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Addiction Archive


Can mind-body therapies help reduce reliance on opioids?

Updated February 1, 2020

News briefs

A large study published online Nov. 4, 2019, by JAMA Internal Medicine offers hope for people who want to reduce their reliance on opioids. The powerful prescription painkillers, such as oxycodone (OxyContin) and hydrocodone (Vicodin), are typically used to treat severe pain after surgery, pain with terminal illness, and chronic pain. But use of these drugs comes with the risk of dependence, addiction, overdose, and death. So researchers set out to determine if mind-body therapies (such as meditation or hypnosis) could help ease pain. Scientists reviewed 60 randomized trials with more than 6,400 people taking opioids for reasons such as surgery, burns, cancer, or chronic pain. Researchers noted moderate to large improvements in pain among people who added meditation, hypnosis, cognitive behavioral therapy (CBT), or therapeutic suggestion to their pain control regimens. Meditation, hypnosis, and CBT were so effective that people were able to slightly reduce the amount of opioids they were taking. Two other therapies — relaxation therapy and guided imagery — did not have a significant impact on pain. The great news: you have nothing to lose by adding one of these mind-body therapies to your regimen, and it may even help.

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Are you drinking too much alcohol?

Updated November 1, 2019

Here's how to tell if you may have a drinking problem.

Alcoholic beverages are a "social lubricant." At holiday and other parties, bouts of excessive drinking can seem like part of the celebration. But here's something to think about as you raise your glass: drinking too much alcohol at a party — or at any time — can be a sign of alcohol use disorder (AUD).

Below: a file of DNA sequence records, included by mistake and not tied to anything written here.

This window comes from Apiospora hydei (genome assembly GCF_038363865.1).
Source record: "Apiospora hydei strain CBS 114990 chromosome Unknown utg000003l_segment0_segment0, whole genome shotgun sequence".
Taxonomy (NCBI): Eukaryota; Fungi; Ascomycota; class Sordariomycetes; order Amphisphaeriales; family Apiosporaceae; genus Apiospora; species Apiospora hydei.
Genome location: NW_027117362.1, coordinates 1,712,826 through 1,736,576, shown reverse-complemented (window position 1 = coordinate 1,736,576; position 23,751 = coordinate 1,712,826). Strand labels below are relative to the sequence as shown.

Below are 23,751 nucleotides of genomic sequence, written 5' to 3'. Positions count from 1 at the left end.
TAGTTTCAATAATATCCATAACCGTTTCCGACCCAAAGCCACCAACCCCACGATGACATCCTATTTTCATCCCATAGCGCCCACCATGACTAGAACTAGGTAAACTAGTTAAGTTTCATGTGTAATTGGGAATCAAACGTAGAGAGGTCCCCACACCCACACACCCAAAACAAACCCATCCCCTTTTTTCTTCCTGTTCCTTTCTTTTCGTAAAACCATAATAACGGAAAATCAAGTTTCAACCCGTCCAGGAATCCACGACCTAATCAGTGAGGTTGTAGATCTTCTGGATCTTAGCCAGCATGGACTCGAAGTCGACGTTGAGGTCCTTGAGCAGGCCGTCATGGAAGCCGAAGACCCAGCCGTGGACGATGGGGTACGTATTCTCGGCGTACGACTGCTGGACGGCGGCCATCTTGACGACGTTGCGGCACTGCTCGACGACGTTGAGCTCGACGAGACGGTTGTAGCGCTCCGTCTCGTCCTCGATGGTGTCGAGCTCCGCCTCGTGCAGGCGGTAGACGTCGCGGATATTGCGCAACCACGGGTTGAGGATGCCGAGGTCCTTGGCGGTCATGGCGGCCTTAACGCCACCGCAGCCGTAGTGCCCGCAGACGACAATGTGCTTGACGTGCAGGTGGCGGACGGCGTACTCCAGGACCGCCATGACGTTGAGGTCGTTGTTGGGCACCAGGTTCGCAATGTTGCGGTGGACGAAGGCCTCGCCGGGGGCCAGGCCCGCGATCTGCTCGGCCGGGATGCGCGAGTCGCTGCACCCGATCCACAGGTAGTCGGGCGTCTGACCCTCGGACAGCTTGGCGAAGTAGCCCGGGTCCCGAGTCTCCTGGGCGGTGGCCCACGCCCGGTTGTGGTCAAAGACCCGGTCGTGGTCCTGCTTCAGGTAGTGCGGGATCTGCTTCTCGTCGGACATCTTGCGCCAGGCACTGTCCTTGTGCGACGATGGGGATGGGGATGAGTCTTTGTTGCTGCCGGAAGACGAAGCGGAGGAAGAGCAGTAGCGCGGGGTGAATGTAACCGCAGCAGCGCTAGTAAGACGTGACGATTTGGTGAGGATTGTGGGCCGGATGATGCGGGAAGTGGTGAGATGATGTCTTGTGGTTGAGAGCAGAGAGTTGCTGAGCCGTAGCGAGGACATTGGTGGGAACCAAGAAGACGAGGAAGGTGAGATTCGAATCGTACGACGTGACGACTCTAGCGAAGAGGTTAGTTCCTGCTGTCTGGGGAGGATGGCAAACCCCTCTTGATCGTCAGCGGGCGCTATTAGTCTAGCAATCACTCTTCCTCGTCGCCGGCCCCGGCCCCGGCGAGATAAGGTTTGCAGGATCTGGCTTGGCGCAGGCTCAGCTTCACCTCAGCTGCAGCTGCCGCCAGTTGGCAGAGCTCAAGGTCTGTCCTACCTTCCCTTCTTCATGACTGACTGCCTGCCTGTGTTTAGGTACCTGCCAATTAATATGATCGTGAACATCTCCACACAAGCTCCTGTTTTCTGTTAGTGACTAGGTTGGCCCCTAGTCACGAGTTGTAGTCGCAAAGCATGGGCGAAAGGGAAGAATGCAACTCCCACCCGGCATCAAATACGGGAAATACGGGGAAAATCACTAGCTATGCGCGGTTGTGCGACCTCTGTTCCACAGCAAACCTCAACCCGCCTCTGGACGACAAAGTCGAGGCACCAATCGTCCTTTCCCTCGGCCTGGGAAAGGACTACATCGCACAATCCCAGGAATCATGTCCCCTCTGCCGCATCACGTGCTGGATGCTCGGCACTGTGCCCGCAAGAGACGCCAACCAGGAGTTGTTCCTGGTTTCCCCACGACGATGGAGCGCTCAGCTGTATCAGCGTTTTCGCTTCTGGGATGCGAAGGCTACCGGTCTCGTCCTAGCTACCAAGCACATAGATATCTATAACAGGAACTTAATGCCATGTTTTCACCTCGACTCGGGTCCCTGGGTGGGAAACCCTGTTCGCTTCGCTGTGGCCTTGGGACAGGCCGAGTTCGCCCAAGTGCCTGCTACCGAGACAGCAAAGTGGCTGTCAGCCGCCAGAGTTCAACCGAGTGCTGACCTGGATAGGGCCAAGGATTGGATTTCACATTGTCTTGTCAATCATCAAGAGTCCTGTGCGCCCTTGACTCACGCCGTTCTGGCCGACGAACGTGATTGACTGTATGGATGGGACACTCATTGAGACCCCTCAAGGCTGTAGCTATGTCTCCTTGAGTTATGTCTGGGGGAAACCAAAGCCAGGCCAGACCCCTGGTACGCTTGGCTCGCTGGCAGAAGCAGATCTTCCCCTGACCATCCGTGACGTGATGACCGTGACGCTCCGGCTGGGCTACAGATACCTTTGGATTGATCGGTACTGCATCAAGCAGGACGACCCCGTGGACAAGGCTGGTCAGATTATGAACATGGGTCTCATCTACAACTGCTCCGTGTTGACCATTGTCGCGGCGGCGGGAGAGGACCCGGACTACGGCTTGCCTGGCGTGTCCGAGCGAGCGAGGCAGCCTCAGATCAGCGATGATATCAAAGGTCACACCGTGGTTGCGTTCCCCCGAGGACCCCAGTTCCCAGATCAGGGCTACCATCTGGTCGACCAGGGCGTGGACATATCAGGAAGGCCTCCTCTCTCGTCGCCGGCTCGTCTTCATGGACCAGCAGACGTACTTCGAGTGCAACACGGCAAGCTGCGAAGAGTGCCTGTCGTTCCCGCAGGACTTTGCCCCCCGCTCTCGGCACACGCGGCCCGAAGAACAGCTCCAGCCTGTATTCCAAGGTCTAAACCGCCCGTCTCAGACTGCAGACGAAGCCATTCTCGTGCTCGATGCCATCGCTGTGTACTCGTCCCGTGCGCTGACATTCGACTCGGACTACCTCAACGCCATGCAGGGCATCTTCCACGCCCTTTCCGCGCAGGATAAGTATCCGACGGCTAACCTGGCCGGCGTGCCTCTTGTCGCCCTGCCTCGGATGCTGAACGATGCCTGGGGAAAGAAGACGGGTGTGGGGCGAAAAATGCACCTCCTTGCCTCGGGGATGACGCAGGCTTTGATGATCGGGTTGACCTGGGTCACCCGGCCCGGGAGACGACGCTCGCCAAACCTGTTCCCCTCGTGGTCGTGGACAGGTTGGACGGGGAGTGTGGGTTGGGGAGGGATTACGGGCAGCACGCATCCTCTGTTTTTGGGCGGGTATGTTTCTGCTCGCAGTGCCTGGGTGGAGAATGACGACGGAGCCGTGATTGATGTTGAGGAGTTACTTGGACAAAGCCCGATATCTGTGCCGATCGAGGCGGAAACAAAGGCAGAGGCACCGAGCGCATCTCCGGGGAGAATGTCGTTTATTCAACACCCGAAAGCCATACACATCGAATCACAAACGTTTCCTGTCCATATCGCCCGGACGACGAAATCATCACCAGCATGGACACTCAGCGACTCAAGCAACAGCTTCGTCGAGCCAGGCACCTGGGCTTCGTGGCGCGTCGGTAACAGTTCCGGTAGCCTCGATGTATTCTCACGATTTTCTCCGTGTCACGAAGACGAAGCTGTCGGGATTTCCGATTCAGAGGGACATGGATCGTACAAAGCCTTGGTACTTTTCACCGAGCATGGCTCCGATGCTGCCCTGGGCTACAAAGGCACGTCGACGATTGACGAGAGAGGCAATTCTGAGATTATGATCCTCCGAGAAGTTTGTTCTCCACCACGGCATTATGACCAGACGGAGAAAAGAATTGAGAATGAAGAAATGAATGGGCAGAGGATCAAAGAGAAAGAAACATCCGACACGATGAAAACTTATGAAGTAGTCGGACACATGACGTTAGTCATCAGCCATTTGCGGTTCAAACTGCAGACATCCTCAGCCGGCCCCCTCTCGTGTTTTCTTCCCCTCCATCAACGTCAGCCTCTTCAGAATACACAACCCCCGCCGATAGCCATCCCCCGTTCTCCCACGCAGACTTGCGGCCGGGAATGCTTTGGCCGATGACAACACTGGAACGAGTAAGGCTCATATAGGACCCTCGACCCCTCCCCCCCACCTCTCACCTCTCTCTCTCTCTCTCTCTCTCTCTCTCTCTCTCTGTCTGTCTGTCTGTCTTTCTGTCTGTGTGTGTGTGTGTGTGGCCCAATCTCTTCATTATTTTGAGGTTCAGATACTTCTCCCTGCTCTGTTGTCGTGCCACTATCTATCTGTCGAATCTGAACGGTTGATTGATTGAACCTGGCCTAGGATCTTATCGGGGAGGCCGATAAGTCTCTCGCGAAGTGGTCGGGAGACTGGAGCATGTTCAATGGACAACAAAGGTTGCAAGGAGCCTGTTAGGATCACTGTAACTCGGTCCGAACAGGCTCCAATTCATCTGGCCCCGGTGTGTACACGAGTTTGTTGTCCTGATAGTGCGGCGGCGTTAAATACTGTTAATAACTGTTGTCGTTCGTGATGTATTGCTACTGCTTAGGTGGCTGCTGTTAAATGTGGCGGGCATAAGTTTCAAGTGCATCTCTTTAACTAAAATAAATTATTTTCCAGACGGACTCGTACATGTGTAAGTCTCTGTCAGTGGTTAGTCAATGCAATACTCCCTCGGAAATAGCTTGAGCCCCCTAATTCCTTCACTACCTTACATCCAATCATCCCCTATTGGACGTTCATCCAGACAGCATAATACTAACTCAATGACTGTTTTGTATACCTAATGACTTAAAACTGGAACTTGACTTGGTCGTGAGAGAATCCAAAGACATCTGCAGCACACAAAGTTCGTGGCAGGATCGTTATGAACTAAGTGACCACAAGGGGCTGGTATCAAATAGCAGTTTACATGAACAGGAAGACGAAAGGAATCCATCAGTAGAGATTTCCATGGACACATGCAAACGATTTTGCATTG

What is AUD?

AUD is the umbrella term for problem drinking that stems from alcohol abuse or alcohol dependence. While both are marked by problems stopping or controlling alcohol use, they're not the same.

E-cigarettes: Hazardous or helpful?

Updated August 1, 2019

Their efficacy as a tool for quitting regular cigarettes and their long-term safety remain concerning.

Even if you never touch cigarettes, you probably know someone who does (or did) smoke. Nearly half of Americans smoked in the mid-1960s, compared with just 14% today. Still, cigarette smoking is responsible for nearly one in five deaths in the United States, and about one-third of those are due to heart disease.

What about electronic cigarettes (e-cigarettes), the latest smoking trend? These battery-operated devices heat up a liquid, creating a vapor that users inhale and exhale, a practice known as "vaping." Although e-cigarettes were initially targeted to young people, more recent ad campaigns feature middle-aged, long-time smokers who have switched to vaping. Is vaping safer than smoking, especially from a cardiovascular perspective? And can these products help people quit regular cigarettes?

Understanding the language of addiction

Updated June 26, 2019

People allude to addiction in everyday conversation, casually referring to themselves as "chocolate addicts" or "workaholics." But addiction is not a term clinicians take lightly. Addiction is defined as a condition characterized by the loss of control over the use of a psychoactive drug or the participation in an activity, such as gambling. People with an addiction also crave their activity and continue to pursue it even though they experience adverse consequences as a result of doing so.

There are a few key terms surrounding addiction that people tend to use interchangeably. The words tolerance, physical dependence, and withdrawal can sometimes be confused with each other. These terms are related but not interchangeable.

Undoing the harm: Tapering down from high-dose opioids

Updated May 11, 2019

The CDC’s Guideline on Prescribing Opioids for Chronic Pain helps doctors and patients manage treatment at safe levels and avoid dependence. Any plan to taper medication dosage should be personalized to the patient’s needs.

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